Yesterday’s big market move aside, many feel that stocks and exchange traded funds (ETFs) could still be in for a wild ride in the months to come. That’s why you might be thinking about what to put in that “doomsday” portfolio.
It’s not pretty out there.
- Accounting only for the unfunded liabilities of Social Security, Medicare and Medicaid, the government is facing $108 trillion of debt. That is $815,000 per U.S. taxpayer, reports Alexander Green of Investment U.
- Remember also that the federal debt now tops $13 trillion.
If we do face a protracted recession, what can investors do to merely keep up with inflation? Green suggests the 80/20 allocation strategy- 80% in bonds and 20% in stocks. He says this is actually safer than putting 100% in bonds.
Specifically, Green’s strategy calls for you to:
- Put 40% of your liquid portfolio in a laddered portfolio of AAA-insured, tax-free bonds.
- Put 40% in a laddered portfolio of inflation-adjusted Treasuries, also AAA-rated.
- Put the remaining 20% in defensive, blue chip, dividend-paying ETFs such as those holding food companies, health care companies, utilities, defense contractors and gold mining companies. [Dividend ETFs Look for a Boost.]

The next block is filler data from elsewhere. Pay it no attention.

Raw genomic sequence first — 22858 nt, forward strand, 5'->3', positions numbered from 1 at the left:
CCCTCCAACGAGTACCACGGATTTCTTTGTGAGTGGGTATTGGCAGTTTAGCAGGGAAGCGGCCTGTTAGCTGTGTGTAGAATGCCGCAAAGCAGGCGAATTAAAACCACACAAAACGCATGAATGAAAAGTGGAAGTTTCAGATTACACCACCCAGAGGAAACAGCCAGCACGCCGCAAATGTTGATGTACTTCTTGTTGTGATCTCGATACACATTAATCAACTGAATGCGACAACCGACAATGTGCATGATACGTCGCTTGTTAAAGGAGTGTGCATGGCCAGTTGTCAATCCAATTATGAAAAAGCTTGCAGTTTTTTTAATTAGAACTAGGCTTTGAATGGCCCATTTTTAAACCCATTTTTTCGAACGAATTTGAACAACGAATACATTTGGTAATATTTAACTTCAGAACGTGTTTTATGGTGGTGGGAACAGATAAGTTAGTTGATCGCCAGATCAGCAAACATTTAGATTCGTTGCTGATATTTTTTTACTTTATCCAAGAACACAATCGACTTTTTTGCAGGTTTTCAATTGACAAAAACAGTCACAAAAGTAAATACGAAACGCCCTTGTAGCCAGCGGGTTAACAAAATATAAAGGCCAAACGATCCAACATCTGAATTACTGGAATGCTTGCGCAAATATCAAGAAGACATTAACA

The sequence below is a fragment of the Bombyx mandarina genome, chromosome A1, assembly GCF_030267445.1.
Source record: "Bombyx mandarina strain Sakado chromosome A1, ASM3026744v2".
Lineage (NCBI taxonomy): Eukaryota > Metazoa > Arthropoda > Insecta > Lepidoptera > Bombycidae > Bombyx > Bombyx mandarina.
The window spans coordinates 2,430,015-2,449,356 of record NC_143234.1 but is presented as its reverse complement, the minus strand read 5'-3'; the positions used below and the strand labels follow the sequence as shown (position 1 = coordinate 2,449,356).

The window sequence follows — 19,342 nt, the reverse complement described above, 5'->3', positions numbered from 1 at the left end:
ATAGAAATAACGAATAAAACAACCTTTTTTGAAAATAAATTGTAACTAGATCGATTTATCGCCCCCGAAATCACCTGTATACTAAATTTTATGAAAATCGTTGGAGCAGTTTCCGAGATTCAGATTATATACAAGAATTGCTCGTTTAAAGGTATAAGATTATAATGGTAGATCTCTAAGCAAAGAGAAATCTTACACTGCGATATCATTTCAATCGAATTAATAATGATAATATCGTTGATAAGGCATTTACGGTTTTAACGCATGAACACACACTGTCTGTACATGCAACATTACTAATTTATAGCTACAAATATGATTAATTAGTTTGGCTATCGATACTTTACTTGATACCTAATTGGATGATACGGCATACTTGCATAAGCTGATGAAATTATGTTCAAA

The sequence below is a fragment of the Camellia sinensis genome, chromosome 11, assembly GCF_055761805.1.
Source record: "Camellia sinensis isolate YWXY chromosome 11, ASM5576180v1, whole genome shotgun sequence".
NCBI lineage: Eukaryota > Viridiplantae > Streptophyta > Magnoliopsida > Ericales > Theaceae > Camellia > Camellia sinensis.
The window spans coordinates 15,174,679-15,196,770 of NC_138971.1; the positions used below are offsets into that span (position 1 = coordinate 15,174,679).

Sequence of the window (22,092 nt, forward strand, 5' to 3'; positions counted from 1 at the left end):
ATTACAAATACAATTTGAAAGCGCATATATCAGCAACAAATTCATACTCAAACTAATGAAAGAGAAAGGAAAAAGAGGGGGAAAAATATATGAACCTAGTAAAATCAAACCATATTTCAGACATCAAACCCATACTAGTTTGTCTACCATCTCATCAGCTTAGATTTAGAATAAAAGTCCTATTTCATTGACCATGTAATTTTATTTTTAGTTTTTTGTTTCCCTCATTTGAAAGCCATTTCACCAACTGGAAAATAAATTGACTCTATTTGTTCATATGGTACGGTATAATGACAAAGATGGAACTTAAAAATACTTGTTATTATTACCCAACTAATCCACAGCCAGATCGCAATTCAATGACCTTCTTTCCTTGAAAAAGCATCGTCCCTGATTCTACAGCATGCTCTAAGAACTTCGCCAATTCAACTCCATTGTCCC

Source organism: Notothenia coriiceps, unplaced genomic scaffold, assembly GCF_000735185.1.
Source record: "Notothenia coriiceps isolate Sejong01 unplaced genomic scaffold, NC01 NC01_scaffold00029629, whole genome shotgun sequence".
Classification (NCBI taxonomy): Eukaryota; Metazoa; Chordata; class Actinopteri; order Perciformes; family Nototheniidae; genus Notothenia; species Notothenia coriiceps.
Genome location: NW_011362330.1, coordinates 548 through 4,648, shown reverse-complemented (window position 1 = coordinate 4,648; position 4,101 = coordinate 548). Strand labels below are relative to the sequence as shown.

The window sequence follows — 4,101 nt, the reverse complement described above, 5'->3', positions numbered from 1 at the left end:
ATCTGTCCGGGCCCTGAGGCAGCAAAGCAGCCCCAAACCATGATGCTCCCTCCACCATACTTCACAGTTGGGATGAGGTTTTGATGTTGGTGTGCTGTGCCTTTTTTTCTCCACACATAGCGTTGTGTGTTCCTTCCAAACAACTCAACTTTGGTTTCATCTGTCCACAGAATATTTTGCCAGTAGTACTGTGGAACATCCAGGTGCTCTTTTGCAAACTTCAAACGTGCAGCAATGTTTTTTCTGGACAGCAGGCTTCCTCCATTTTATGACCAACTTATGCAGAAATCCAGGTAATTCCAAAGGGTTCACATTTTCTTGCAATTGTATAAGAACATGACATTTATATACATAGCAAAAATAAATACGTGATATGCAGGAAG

Green mentions that, personally, he wouldn’t follow the 80/20 strategy- he’s still optimistic about our future. [Stocks or Bonds?]
But for the naysayers who can only see adversity ahead, the 80/20 rule may be one to consider, especially because ETFs make it very easy to do. But there are other things to consider:
- It’s scary in the markets right now and there’s a lot of uncertainty. That is no excuse, however, to lose your cool. You can’t control the markets. You can only control yourself and your feelings about it. One way to do that is to have a strategy.
- That brings us to this point: we follow a trend following strategy – use the 200-day moving average to find areas with potential long-term uptrends while avoiding those with no firm trend in place. It also helps you make decisions based on market signals, leaving your emotions out of it. [How to Follow Trends.]
For more stories on ETF investing, visit out ETF 101 category.
Sumin Kim contributed to this article.
The opinions and forecasts expressed herein are solely those of Tom Lydon, and may not actually come to pass. Information on this site should not be used or construed as an offer to sell, a solicitation of an offer to buy, or a recommendation for any product.